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Posts Tagged ‘Phenology’

Early March is a wonderful time in the central valley of California. It is becoming warmer, although this year it never really got that cold. A few rain showers bring welcome and much needed moisture to a region entering its fourth year of drought. The calla lilies are blooming and the first jasmine blossoms give the air the faintest hint of their wonderful, soft fragrance, a fragrance that will become much stronger over the course of the month. A few days ago, I saw my first Swainson’s Hawk of the year. These birds are just returning to the area after flying from as far a way as Argentina, and will be setting up their territories soon. Another first of spring that occurred a few days ago was my first Valley Carpenter Bee. It was a beautiful black female flying from flower to flower. Soon there will be lots of these large friendly bees zooming around. As my two-year-old daughter and I play in our front yard, yesterday, we watch a pair of Bushtits searching through one of the oaks that line the edge of the lawn. A pair of Bushtits (the same birds?) have built their hanging pendulum of a nest and raised a clutch of babies in this same oak tree for the past two years. Will this be year number three? Laying on the lawn, we find the remains of last year’s nest which has only now fallen from where it hung. The long sock-like construction of moss and lichen and feathers all held together by spider silk is soft to the touch and impressively flexible and elastic! We also see American Crows starting work on their nest. The pair, and a few helpers, have chosen to nest near the top of one of the redwood tress in a neighbor’s yard. Some crows (again, maybe the same ones?) nested in this same tree two years. Last year they moved about 100 meters away and nested in a pine, but now they are back to their redwood tucking sticks together just a few feet from the top of the tree. While this breeding activity is ramping up, there are still many winter birds readying themselves for their vernal migration away from the central valley. Ruby-crowned Kinglets and Yellow-rumped Warblers call as they forage in the trees finding insects and building up energy reserves for the trip to the breeding grounds and the marathon that is a birds breeding season. Cedar Waxwings are also still around in fairly high numbers. Recently, there have been so many in the sycamore trees right outside our door that their high-pitched calling becomes a constant background noise behind any other activity. So much to watch and enjoy. I hope early March where you are is just as fascinating and enriching.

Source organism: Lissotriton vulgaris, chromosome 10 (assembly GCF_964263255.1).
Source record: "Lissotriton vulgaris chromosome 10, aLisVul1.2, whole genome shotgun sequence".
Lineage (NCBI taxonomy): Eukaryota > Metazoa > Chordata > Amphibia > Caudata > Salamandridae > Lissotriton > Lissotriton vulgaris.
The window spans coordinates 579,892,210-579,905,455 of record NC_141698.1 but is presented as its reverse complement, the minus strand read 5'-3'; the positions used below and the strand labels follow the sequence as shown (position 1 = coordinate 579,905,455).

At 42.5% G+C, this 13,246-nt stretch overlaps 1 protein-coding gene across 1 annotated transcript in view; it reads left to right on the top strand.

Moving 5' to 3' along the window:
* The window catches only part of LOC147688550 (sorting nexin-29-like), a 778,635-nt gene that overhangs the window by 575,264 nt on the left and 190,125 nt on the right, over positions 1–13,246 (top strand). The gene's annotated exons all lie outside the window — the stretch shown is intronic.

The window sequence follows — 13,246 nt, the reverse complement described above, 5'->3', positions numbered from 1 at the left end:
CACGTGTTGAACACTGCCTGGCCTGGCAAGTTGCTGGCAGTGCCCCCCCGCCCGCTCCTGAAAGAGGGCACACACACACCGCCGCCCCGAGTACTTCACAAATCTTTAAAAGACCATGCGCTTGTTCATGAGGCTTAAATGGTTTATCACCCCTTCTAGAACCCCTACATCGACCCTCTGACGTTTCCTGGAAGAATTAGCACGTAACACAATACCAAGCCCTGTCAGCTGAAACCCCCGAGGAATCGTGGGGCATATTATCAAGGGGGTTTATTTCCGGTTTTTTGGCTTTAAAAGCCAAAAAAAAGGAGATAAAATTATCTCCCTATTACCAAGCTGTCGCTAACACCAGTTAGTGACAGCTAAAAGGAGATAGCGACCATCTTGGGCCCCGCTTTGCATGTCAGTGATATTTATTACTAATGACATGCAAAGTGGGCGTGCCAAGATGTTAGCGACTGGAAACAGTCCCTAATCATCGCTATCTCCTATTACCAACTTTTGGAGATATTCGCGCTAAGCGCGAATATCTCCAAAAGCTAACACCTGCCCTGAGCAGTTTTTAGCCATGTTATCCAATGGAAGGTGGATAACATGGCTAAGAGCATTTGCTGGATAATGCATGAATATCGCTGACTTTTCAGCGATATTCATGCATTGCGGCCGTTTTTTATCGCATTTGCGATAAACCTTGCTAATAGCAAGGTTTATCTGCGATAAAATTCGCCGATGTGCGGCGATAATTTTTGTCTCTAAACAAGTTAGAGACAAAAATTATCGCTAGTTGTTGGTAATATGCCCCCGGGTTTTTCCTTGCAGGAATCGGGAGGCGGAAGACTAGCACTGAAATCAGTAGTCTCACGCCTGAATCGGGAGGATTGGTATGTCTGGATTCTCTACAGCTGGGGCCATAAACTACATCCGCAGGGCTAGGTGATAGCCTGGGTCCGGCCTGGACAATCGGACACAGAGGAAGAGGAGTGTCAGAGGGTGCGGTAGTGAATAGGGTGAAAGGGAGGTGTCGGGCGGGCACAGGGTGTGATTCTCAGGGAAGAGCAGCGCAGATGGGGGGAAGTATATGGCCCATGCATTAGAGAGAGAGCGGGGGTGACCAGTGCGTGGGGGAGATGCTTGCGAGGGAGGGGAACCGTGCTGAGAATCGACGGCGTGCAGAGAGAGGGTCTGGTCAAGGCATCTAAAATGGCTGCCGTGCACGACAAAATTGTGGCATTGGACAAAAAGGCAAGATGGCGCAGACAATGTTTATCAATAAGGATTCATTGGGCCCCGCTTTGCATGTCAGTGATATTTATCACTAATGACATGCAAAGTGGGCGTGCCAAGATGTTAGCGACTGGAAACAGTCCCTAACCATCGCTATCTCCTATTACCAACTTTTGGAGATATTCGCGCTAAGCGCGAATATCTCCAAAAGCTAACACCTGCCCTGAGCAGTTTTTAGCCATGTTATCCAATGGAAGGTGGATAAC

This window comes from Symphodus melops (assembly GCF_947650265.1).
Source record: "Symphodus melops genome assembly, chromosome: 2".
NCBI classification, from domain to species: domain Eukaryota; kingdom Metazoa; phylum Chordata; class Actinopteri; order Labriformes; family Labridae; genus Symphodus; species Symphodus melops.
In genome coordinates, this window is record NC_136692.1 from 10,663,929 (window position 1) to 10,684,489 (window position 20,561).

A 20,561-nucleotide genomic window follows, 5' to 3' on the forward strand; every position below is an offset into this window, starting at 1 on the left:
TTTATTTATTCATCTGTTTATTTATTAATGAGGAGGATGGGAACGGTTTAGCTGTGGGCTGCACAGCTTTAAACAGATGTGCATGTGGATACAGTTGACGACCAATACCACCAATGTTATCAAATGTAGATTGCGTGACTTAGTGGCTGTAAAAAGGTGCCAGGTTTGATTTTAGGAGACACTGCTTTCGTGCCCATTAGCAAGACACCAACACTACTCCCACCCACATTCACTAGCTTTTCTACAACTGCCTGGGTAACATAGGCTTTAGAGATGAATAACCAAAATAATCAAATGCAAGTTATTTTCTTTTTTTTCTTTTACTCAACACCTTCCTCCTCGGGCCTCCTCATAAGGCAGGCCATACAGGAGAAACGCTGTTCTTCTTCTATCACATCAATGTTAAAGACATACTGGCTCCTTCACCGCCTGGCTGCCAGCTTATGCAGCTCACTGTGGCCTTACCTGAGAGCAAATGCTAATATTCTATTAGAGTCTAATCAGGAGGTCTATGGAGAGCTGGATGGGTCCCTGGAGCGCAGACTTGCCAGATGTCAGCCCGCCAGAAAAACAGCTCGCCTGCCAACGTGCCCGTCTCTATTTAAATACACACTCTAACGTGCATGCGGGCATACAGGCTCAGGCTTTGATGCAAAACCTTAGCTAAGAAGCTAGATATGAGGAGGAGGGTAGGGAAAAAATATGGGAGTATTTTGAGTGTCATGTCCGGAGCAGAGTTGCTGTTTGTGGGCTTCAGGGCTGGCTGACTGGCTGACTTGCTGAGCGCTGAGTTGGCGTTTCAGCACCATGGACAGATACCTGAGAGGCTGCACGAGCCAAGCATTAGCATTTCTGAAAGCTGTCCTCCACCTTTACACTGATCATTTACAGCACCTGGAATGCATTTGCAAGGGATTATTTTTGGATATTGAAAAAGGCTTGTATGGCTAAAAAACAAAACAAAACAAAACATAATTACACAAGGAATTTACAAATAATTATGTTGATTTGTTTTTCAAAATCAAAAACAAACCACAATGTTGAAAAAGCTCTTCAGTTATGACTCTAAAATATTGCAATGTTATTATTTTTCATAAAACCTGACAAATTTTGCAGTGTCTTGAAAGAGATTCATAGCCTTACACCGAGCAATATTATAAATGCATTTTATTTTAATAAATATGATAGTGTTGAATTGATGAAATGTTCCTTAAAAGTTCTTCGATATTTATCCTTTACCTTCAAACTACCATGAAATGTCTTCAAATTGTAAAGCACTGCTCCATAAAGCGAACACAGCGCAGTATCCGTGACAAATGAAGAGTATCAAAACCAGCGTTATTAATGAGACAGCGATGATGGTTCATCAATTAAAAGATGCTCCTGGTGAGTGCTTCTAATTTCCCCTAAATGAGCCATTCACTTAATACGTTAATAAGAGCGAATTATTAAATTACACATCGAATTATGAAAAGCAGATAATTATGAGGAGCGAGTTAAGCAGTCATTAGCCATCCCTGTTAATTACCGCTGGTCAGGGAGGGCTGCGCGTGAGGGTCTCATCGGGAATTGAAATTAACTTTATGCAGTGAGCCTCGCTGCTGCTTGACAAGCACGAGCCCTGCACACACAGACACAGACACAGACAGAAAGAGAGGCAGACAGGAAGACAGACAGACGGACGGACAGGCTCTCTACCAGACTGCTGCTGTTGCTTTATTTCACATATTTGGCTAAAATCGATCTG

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I have now begun to officially keep a phenological record.  Phenology is simply the study of the timing of events in the annual cycles of plants and animals.  All the great natural historians (Aristotle, Darwin, van Humboldt, Carson, Thoreau, Huxley, Linnaeus, Wren, Audubon, Skutch) kept this kind of data.  They recorded when birds arrived or left on their migrations, when flowers bloomed, when the leaves fell, when ice formed and broke up.  Aldo Leopold, one of my personal heroes, was famous for keeping detailed records of all the comings and goings that took place at his farm in the Sand Counties of Wisconsin.  These records are now being continued by his daughter, and they form an incredibly detailed record of a wide variety of events.  Other groups also collect phenology data; for example, the National Oceanic and Atmospheric Administration (NOAA) has been compiling weather data for more than a century.  Collections of these types of data sets have been vital to the measurement of global climate change.  Only from having long standing and continuous records of when the first individuals of particular species of birds arrived in spring or when the first snows fell in the mountains can we observe and track the slowly changing variations that are occurring on a planet wide scale around us.

To add to this endeavor in some small way, I will be tracking the occurrence of events in Central California.  I am not even attempting to track every possible natural history event.  When weather, animals, plants and fungi are all considered, it is clear that this would be impossible.   Instead, my hope is to track some significant events from season to season and year to year, and to add more and more such events as time goes on.

My calendar can be found under one of the tabs on my blog’s homepage and also at:

http://www.google.com/calendar/embed?src=ucdavis.edu_fdnuk0mj4njqsf2bc5ks2qvma4%40group.calendar.google.com&ctz=America/Los_Angeles

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